When organising a country or a group of people in need of structuring, people tend to automatically sidestep ideologies that do not take authority imposed from above for granted.
Anarchists and other proponents of alternative rule almost by definition are seen as destructive elements in a society. Yet old time and modern thinkers on subject might have some viable and decent ideas for future state organisation.
The unwieldy mess called internet gives rise to many new thoughts and also causes many people to revisit older ideals and alternative scene is resultantly more vibrant than ever. Its frequent intersection with mainstream only adds to clout of its substance. Going about researching possibilities for anarchy as a viable alternative to a current system of government ought to be as chaotic as we can make it if we want to keep in line with subject's concept. But we need to keep in mind that whilst we're digging, results are streamlined by algorithms.
Surfing web and drawing 'chaotically' from input of various disciplines on anarchy throws off quite interesting results. Taking anarchy at face value, you realise soon your hunch as to why it has such a negative connotation is right. To be fair, situations in which anarchy gets bad press, are almost invariably justified. Not only do anarchists rear often ugly heads when they have issues with incumbent governments that tie them together as an impromptu group of people for short stretches of times only, with a negative spirit as a combining agent, seemingly too weak to justify action. They often continue to destroy for sake of destruction only.
Anarchy and regime change go hand in hand. Most of times that anarchists are seen 'live' in action, they are -true to nature of their political inclination- not organised in any way and they generally serve only to achieve short term goals before they go back to their ordinary lives. Anarchists can have very justified opinions, but in many cases their action is nevertheless condemned by majority of fellow country men in favor of a new organised government.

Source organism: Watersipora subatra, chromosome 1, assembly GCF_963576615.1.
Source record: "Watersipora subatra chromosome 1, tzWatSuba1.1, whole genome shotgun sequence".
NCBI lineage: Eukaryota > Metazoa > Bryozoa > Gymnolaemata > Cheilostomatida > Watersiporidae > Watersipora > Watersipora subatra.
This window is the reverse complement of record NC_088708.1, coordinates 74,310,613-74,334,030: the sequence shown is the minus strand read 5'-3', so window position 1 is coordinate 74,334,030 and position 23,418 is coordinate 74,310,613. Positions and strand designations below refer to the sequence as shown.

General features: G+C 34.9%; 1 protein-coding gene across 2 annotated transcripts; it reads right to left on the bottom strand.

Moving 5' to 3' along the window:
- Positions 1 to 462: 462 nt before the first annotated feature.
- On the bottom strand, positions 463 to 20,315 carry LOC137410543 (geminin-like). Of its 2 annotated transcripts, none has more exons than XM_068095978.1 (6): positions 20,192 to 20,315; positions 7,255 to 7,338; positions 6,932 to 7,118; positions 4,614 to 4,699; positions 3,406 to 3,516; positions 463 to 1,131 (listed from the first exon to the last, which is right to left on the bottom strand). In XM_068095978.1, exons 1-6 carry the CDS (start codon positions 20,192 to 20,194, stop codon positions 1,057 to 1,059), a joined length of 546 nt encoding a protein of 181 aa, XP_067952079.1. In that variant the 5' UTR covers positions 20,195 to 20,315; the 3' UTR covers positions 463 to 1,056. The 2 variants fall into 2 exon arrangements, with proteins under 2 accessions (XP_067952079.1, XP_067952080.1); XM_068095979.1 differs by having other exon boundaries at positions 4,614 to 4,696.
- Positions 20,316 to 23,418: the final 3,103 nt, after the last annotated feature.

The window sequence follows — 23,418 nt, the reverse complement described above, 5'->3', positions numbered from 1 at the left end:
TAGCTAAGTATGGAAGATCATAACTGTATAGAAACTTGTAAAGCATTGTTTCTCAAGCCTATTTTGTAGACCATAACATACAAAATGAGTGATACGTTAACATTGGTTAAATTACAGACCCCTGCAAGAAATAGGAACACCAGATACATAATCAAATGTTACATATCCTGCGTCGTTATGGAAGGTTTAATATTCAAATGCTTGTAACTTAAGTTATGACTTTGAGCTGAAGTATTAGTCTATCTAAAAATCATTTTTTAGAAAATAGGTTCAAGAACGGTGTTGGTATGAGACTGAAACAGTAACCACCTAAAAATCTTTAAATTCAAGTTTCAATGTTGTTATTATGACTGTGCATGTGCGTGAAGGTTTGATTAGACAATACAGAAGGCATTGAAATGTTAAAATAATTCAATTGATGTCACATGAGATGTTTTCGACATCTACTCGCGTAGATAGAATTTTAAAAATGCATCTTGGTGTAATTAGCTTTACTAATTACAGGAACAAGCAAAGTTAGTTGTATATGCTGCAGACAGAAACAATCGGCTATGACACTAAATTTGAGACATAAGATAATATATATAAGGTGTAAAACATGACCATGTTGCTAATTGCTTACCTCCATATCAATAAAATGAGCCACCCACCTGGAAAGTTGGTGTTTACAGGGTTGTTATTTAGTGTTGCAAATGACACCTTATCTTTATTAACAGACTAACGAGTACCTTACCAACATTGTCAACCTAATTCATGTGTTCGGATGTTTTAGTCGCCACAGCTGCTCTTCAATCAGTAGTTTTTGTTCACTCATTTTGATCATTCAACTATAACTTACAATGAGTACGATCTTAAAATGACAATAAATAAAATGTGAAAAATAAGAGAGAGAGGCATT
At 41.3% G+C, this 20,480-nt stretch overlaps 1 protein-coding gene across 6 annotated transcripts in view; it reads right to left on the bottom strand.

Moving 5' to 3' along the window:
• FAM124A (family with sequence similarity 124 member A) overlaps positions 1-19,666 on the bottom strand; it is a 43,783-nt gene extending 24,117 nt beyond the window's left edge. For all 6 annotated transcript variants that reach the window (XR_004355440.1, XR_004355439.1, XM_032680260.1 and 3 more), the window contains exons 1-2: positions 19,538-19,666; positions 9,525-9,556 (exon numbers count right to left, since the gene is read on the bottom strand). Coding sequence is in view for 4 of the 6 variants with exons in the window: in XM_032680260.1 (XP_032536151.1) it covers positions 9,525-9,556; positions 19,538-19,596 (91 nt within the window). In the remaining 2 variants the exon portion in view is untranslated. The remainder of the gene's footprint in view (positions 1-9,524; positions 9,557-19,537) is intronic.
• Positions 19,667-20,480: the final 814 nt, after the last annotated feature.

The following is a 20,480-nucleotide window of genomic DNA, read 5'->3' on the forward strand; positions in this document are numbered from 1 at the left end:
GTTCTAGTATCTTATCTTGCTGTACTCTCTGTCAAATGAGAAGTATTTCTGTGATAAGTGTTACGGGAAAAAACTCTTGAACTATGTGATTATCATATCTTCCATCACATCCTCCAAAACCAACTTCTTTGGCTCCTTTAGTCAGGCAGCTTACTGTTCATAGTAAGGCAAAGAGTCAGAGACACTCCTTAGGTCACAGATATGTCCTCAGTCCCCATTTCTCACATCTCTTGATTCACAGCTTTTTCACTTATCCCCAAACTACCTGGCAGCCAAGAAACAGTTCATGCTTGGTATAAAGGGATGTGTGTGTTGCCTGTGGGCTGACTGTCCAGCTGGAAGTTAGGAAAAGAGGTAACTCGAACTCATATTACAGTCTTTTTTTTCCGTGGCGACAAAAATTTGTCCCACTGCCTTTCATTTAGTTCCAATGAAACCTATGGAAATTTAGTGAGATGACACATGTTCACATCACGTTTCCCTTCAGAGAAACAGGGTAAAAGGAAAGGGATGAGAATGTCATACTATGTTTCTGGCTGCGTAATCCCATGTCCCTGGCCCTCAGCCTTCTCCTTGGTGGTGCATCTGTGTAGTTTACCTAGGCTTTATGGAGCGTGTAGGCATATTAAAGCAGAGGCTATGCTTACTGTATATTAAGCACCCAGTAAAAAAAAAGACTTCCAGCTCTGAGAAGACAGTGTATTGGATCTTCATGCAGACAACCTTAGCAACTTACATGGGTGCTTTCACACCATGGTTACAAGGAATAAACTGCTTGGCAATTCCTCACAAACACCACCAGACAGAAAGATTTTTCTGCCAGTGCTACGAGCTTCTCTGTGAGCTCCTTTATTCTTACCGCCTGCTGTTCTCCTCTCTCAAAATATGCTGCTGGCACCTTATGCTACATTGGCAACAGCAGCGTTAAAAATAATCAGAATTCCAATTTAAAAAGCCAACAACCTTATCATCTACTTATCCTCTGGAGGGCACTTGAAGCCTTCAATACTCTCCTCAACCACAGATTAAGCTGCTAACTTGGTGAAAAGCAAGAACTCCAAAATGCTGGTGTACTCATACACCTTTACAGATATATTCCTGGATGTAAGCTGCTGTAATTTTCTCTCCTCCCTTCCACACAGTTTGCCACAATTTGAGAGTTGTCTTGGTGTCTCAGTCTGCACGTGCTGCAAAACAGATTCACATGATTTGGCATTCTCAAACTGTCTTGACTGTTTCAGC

The situation in Kyrgyzstan during onset of American invasion most recently brought topic to bear for renewed analysis and prior to that, Iraq invasion by American troops yielded fresh material for students of international law to break their heads over in years to come.
Due to rather short term nature of anarchy when it is a 'live' concept, there is a lot of obscurity around how systems based on no rule or anarchy would be able to function in a positive way. There is no area or country in world that has seen a situation of anarchy through for more than a decade by choice. Yet this does not mean that concept is not pondered by more selfrespecting scholars of all disciplines. A quick browse on internet reveals tons of information.
The concepts that would create true anarchic systems as mature alternatives for governments are somewhat more decent than you would hope or expect, depending on your notion of adventure or distaste for your current government. By definition, anarchists oppose merely government, not order or society. "Liberty is Mother, not Daughter of Order" wrote Proudhon, and most self respecting thinkers pondering anarchic ideals agree. Kropotkin, put it, "No destruction of existing order is possible, if at time of overthrow, or of struggle leading to overthrow, idea of what is to take place of what is to be destroyed is not always present in mind. Even theoretical criticism of existing conditions is impossible, unless critic has in mind a more or less distinct picture of what he would have in place of existing state. Consciously or unconsciously, ideal, conception of something better is forming in mind of everyone who criticizes social institutions."